Farmers Market Etiquette
There are many advantages to shopping at a farmers market. You can build relationships with the men and women who grow your food, and support locally grown food. But with Farmers Market season right around the corner, here is a brush-up on some basic farmers market etiquette:
- Please be conscious of space limitations of your booth at the market. Often times thru-ways need to be kept open for vehicles and/or people. It is best to stay within the marked areas of your allotted booth.
- Be courteous of other vendors. Refrain from talking badly about other vendors and/or discouraging customers from buying from them. If you know another vendor is breaking a rule or acting unfairly feel free to report them to the market manager. “Just use the Golden Rule,” said Matt McMullin, of McMullin Orchards said, “Treat others like you want to be treated.”
- Send informed employees. Make sure all employees know the market rules, and where their booth space is located. Also, if you are a vendor that accepts returns/exchanges/special discounts, please be sure to inform all your employees.
- If you’re going to sample fruit, only sample it in front of your spot. Sometimes people think the fruit is from the vendor you’re in front of when it’s from somewhere else.
- We understand a stroll through the farmer’s market on a Saturday morning wouldn’t be the same without your furry friend by your side. However, if you choose to bring your dog to the market you are responsible for his actions. Please keep all pets on a tight leash, and do not allow them to do “business” on tents, low-laying produce, tables, etc. “Unless you plan on buying it,” McMullin said. “Don’t let your dog sit on produce.”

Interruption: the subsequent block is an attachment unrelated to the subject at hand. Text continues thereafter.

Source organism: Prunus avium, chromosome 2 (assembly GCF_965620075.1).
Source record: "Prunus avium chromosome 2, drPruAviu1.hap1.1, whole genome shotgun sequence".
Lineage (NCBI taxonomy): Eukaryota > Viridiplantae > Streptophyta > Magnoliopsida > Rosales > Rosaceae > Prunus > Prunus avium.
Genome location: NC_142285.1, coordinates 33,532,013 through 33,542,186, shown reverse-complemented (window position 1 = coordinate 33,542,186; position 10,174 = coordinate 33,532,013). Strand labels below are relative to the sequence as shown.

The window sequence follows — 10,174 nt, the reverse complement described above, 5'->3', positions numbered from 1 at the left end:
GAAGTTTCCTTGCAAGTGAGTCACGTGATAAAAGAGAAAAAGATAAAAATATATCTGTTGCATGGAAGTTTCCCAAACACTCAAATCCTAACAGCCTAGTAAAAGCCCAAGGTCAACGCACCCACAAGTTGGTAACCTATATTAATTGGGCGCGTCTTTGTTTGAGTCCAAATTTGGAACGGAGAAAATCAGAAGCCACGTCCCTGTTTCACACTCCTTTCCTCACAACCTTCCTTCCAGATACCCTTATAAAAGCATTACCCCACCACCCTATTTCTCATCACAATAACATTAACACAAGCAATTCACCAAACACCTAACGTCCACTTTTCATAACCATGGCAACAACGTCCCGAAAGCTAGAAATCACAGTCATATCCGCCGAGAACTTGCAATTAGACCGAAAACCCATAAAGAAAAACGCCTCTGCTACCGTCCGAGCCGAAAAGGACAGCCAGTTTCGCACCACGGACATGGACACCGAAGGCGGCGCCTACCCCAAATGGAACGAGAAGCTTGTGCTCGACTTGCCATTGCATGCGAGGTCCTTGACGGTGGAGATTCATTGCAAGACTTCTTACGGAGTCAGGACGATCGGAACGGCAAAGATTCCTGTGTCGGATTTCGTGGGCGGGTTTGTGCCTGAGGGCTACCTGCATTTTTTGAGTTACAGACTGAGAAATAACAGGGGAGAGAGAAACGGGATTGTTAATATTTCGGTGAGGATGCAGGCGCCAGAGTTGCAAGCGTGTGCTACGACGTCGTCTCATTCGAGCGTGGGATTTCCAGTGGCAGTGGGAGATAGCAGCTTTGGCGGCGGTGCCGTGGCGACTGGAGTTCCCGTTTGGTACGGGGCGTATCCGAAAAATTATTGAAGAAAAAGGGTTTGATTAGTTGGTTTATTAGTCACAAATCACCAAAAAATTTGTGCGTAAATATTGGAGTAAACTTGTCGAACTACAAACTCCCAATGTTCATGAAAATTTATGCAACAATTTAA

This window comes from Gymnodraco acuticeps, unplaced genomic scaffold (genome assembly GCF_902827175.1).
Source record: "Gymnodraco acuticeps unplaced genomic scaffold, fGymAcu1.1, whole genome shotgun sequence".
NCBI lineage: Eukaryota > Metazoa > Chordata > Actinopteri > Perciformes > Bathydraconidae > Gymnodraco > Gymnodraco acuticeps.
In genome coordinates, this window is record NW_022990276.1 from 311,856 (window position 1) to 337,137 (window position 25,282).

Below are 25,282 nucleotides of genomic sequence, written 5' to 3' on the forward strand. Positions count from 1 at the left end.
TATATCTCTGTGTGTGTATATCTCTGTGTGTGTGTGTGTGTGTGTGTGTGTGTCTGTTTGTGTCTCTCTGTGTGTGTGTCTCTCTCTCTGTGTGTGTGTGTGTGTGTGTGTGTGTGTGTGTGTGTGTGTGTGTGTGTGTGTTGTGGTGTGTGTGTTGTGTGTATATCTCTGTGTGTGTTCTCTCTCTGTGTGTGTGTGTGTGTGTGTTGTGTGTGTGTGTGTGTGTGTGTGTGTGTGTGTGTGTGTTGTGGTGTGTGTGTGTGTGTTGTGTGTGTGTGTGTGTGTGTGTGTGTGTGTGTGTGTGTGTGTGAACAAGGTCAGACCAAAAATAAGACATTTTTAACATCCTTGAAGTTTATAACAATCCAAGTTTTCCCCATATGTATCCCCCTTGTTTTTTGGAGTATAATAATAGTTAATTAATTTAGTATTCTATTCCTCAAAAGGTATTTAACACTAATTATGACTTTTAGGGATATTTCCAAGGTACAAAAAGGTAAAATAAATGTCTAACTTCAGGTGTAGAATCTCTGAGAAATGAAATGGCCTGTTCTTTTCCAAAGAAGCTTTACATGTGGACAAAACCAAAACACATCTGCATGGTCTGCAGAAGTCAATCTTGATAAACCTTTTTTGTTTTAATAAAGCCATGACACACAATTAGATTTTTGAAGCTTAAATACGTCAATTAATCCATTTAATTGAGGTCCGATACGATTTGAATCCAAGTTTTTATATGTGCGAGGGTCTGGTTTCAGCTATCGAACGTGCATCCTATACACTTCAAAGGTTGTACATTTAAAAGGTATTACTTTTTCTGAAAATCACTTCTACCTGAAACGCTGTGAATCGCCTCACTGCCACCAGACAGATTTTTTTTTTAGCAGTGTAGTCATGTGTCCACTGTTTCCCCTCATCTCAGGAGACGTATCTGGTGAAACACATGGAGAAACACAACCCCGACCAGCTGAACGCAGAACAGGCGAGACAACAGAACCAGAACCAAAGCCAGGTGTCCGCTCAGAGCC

- Bring cash and your own bags. Most vendors don’t accept credit/debit cards, and many don’t provide bags.
- Barter responsibly. Usually farmers are willing to make a deal, if you’re buying in bulk. But be courteous and respectful of their need to profit and the effort that went into growing the produce. “We are willing to barter if you buy a large quantity,” said Cari Tagge owner of Tagge’s Famous Fruit & Veggie Farms. “But if you buy a little amount we appreciate if you pay what we have priced.” Vendors spend time and effort pricing their produce, they don’t price at random. “We want it to be competitive with the stores,” Tagge said. “Sometimes we charge more because the produce might have been picked that same day so it’s fresher or better quality. We also consider supply and demand of the market.” McMullin also said that loyalty goes a long way when it comes to bartering, “If you are a consistent buyer and come to me every week you’re more likely to get a deal,” he said.
This basic etiquette will make your experience at the market more enjoyable this season. So get out there this summer and happy shopping!
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